What are the signs and symptoms of infiltration/extravasation? Discomfort/dysfunction, decrease in drip rate, IV site will feel cool and skin may have a blanched appearance
What are the steps once infiltration is confirmed? Wash hands, don gloves, discontinue site, and restart new IV in opposite extremity if possible
What must you never do to an infiltration? Apply heat/warm compress
Why must you never apply heat/warm compress to infiltration site? If the infiltration was caused by blood products or vesicants, it can lead to necrosis of the tissue
What is speed shock? Occurs when IV medication is pushed to rapidly
What are signs and symptoms of speed shock? Flushed face, headache, tightness in chest, loss of consciousness, and cardiac arrest
Who do you notify and what do you do in the case of speed shock? Physician / follow orders given to reverse
What is an air embolus? Occurs when air travels from IV line to vein
What are the signs and symptoms of an air embolus? Abrupt decrease in blood pressure, weak/rapid pulse, and cyanosis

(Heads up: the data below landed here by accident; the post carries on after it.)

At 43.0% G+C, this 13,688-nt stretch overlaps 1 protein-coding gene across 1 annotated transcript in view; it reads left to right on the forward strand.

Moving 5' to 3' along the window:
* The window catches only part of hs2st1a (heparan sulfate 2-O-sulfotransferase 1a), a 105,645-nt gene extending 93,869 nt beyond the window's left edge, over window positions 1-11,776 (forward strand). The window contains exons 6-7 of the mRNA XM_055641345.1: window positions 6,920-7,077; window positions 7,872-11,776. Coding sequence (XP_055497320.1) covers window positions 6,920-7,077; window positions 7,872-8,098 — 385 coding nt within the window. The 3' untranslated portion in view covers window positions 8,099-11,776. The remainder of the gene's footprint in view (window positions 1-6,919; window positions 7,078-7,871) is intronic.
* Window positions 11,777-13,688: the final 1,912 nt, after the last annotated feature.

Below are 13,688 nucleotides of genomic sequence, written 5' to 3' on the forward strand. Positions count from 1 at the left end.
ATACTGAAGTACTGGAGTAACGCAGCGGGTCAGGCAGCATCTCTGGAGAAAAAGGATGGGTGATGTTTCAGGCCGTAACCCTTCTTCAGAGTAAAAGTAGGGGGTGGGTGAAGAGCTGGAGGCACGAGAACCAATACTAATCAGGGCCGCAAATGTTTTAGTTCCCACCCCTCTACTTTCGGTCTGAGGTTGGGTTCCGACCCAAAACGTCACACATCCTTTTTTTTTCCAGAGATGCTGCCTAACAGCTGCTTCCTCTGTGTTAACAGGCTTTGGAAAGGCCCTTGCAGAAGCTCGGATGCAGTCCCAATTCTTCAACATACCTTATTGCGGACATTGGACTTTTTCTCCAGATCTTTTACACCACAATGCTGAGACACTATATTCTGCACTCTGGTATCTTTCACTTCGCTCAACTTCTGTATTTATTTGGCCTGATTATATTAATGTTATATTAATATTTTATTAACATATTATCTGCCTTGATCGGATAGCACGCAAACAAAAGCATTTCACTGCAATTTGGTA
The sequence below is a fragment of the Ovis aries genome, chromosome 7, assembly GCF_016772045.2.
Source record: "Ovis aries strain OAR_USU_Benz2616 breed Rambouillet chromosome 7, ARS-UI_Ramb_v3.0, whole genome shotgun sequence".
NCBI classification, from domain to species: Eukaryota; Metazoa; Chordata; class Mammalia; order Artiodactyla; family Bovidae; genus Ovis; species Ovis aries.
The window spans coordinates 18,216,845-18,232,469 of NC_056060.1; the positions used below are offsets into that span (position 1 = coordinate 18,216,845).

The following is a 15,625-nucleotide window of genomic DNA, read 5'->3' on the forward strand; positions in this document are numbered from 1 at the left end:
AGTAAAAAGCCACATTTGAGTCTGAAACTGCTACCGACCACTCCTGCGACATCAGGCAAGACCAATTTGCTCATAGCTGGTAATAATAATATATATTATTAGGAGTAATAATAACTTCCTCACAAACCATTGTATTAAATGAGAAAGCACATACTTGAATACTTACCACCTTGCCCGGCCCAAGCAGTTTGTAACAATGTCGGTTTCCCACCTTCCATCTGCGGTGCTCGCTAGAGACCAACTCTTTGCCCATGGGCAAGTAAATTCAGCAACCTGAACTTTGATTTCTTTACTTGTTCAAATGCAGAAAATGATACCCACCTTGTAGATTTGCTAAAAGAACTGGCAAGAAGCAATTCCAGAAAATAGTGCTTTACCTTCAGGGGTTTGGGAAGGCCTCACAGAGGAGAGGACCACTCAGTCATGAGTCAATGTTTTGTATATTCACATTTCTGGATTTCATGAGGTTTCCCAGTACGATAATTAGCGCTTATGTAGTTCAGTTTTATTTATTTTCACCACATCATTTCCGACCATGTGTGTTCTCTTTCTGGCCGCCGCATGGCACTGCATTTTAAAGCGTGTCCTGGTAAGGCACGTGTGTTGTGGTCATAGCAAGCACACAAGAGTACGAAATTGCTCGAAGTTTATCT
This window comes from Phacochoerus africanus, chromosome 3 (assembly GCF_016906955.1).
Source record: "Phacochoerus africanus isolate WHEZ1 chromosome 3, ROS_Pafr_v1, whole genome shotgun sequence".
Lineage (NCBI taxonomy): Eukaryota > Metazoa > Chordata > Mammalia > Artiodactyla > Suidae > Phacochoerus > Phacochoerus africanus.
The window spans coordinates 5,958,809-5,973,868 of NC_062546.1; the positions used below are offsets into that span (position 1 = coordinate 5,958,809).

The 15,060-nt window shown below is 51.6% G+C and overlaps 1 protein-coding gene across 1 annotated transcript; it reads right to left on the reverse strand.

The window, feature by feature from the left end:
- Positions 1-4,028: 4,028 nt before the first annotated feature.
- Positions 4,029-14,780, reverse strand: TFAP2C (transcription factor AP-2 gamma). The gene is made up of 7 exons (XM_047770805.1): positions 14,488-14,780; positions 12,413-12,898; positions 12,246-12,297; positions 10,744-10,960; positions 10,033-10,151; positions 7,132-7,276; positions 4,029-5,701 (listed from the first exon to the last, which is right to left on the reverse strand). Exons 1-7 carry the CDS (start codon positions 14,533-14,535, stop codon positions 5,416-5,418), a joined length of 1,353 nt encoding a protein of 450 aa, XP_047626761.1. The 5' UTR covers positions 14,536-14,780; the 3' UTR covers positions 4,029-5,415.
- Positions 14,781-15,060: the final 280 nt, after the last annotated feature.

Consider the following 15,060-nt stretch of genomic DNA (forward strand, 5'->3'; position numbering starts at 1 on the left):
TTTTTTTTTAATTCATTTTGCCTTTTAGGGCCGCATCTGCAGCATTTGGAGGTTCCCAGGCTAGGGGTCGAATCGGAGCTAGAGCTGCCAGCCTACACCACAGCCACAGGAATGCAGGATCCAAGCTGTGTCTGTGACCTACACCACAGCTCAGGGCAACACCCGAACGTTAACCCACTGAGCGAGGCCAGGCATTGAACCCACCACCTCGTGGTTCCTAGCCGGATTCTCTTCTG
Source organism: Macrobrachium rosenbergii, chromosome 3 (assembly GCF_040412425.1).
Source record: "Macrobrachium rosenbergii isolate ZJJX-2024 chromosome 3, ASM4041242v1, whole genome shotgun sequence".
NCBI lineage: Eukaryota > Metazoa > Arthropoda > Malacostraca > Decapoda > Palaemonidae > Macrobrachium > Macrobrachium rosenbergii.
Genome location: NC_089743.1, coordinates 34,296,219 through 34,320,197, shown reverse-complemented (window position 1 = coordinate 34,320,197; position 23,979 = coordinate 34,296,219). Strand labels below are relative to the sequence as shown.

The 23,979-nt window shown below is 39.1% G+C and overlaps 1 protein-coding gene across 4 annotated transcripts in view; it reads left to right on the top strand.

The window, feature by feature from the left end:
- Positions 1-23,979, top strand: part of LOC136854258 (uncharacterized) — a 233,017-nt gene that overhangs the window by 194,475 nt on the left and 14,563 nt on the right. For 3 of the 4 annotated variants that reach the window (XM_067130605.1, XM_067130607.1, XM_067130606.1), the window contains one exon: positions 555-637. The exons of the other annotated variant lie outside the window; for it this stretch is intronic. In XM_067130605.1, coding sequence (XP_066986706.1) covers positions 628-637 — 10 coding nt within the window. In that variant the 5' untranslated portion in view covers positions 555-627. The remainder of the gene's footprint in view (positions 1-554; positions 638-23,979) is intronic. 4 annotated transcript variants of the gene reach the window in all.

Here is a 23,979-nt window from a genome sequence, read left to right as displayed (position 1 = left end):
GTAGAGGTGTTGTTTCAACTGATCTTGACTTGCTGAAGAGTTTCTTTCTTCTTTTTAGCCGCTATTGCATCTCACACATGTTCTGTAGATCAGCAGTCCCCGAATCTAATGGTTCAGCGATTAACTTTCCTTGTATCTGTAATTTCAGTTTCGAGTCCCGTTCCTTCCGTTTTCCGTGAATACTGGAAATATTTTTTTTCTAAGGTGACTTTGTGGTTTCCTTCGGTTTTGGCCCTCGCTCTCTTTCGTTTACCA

What is the treatment of air embolism? Get emergency crash cart, notify physician immediately, place patient in a left side lying position with feet elevated and head of bed lowered (allows for reabsorption of air, if embolism is minor), have patient on high flow O2 (non rebreather mask)
What causes septicemia/systemic infections? Pathogens introduced into the circulatory blood stream. The result is septicemia (blood poisoning)
What are the signs and symptoms of septicemia? Fever, chills, prostration (extreme exhaustion), pain, headache, nausea, and vomiting
How do you treat septicemia? Vigorous antibiotic therapy
What is the best way to reduce risk of infection? Always use sterile technique when starting an IV
What are the many factors that influence the gravity flow of IV solutions? Air in tubing, kinked tubing, clotted tubing, infiltration of IV site, IV pole height, and needle position